Heroism of Armenian Christianity Applauded
Pope Arrives in Yerevan
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YEREVAN, Armenia, SEPT. 25, 2001 (Zenit.org).- On the second leg of his Asian trip, John Paul II hailed the Armenian Church for its heroic fidelity through the centuries.
After spending three days in Kazakhstan, the Pontiff will end his 95th international apostolic trip in Armenia, a former Soviet republic with just over 3.3 million inhabitants.
In Armenia, the Holy Father will join in the celebrations for the 1,700 years since the proclamation of Christianity as the country´s official religion.
"Forever, the annals of the universal Church will say that the people of Armenia were the first, as a whole people, to embrace the grace and truth of the Gospel of our Lord Jesus Christ," the Pontiff said during the welcome ceremony at Yerevan´s international airport, in the presence of Armenian President Robert Kotcharian and Armenian Apostolic Patriarch Karekin II.
"You zealously guard the memory of your many martyrs," the Holy Father said. "Indeed, martyrdom has been the special mark of the Armenian Church and the Armenian people."
The 20th century was one of the most tragic periods for Armenian Christianity, first with the 1915 Turkish-led genocide and then with the nation´s annexation by the Soviet Union in 1920.
Today, more than 90% of Armenians obey the Armenian Apostolic Patriarchate, which separated from Rome after the Council of Chalcedon in 451. A key step to heal the division was taken in 1996 when the Pope and Patriarch Karekin I signed a joint declaration overcoming misunderstandings about the nature of Jesus.
The remaining Armenians here or in the diaspora form part of the Catholic community united to Rome. Their patriarch is Nerses Bedros XIX, resident in Bzummar, Lebanon.
After acknowledging the Armenian contribution to Christianity, John Paul II said that in celebrating 10 years of independence, the country faces the challenge to promote "the urgent search for peace at the regional level."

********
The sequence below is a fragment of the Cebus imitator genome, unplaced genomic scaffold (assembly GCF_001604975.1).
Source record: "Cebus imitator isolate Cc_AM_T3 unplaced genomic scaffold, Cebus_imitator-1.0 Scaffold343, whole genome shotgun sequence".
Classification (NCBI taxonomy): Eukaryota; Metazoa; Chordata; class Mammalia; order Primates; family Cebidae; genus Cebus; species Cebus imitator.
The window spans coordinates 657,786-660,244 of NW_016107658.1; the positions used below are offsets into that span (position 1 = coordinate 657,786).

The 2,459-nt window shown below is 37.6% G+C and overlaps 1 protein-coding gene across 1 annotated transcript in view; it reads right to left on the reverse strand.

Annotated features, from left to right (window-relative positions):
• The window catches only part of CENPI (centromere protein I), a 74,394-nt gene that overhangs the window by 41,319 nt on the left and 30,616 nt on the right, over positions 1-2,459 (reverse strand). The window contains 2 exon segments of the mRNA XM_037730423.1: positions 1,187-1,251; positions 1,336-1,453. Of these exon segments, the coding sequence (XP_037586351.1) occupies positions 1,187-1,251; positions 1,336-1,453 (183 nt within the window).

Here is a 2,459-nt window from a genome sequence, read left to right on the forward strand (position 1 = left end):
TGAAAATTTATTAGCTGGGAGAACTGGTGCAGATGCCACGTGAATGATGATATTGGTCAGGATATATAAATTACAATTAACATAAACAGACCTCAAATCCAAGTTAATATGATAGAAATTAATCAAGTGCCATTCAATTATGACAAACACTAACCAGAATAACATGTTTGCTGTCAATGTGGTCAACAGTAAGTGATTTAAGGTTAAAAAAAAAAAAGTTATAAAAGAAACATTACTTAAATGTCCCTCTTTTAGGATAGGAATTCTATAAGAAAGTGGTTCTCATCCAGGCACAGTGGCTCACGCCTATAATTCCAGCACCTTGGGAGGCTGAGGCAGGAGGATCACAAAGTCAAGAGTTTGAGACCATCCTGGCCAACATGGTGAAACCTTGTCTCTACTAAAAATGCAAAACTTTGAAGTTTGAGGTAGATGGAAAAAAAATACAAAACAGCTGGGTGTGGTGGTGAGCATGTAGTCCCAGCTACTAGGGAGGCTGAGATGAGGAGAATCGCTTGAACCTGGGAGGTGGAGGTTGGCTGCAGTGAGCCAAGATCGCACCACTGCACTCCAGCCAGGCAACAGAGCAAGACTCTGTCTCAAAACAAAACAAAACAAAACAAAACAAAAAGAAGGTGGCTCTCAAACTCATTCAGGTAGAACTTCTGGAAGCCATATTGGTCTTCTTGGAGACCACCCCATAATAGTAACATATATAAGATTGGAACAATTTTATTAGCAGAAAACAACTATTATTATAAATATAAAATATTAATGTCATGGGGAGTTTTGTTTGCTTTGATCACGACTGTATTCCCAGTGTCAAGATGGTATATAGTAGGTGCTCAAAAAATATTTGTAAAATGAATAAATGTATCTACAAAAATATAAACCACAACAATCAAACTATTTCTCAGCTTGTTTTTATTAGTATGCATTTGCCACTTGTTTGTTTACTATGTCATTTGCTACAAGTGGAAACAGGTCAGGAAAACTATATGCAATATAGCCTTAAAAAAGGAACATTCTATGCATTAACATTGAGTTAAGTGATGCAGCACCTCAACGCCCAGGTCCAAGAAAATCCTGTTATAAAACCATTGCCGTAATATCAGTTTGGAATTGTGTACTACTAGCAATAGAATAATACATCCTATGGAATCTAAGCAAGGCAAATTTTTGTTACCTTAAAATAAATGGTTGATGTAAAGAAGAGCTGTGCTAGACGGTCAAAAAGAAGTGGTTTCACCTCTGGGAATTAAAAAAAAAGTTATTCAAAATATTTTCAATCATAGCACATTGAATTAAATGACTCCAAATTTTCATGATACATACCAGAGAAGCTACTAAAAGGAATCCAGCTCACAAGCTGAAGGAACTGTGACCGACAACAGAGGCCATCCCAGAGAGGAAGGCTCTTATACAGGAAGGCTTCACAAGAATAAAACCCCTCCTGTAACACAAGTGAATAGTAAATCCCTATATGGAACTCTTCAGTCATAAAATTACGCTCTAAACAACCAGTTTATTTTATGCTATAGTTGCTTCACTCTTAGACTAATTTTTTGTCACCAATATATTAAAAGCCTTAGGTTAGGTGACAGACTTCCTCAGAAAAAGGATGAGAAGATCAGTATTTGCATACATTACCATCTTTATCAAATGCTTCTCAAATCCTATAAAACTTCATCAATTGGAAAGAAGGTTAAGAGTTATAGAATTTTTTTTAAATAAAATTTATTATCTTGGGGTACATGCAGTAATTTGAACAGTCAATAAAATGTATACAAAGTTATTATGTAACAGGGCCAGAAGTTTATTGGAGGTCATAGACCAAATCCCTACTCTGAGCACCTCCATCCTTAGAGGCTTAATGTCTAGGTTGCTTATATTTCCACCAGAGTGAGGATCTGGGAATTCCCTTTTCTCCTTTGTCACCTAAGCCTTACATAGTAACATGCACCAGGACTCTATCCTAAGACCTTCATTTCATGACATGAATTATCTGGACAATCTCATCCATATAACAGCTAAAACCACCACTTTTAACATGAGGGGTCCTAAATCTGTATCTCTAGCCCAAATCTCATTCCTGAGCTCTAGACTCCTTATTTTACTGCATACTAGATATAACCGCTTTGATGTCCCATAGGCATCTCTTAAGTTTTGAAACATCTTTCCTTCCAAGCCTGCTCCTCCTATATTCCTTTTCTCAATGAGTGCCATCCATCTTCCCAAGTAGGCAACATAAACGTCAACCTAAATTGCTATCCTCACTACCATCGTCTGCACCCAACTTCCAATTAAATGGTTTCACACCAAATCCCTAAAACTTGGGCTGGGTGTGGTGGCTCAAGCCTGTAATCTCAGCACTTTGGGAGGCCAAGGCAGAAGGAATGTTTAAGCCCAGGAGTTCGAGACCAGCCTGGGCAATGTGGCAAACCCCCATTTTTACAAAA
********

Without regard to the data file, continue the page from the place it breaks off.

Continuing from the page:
Armenia is bordered on the north by Georgia, on the east and northeast by Azerbaijan, in the southeast by Iran, and in the west by Turkey.
"Peace will only be built on the solid foundations of mutual respect, justice in intercommunity relations, and magnanimity on the part of the strong," the Bishop of Rome said.
In the early 1990s, Yerevan successfully supported the inhabitants of Armenian origin of the Azerbaijan Nagorno-Karabak enclave. A fragile cease-fire halted the conflict in 1994.
Lastly, at this time of grave economic crisis, John Paul II appealed to the Armenian authorities "to be genuinely committed to the common good, in justice and solidarity, putting the progress of the people ahead of any partial interests" and "to implement the democratic reforms of the country´s institutions needed to guarantee respect for the human and civil rights of its citizens."
For his part, President Kotcharian greeted the Pope, recalling the role he played in the transformation of Eastern Europe and the former Soviet Union, which he said opened "a new era of liberty for men and nations."
Catholicos (as the Armenian patriarch is called) Karekin II recalled the help offered by John Paul II to Armenia following the tragic 1988 earthquake, and hoped that his "historic" visit will reinforce even more "the ties of love" and of "fraternal spirit" between Catholics and the faithful of the Armenian Church, "for the good of the universal Church of Christ."
For the first time, the Pope will be a guest at the residence of a non-Catholic patriarch, the Apostolic See of Etchmiadzin, symbol of Armenian Christianity.
"Thank you for this sign of love, which moves me deeply and speaks of profound friendship and fraternal charity to the hearts of all Catholics," the Pope said, when he addressed Patriarch Karekin I, after spending a few moments in prayer in the Apostolic Cathedral.
Shortly after leaving the historic temple, the Pontiff visited the tombs of Armenian Patriarchs Vasken I and Karekin I. The latter was a great friend of the Holy Father.
At 6 p.m. the Pope and Catholicos Karekin II embraced officially. They then had a private meeting. John Paul II will remain in Armenia until Thursday.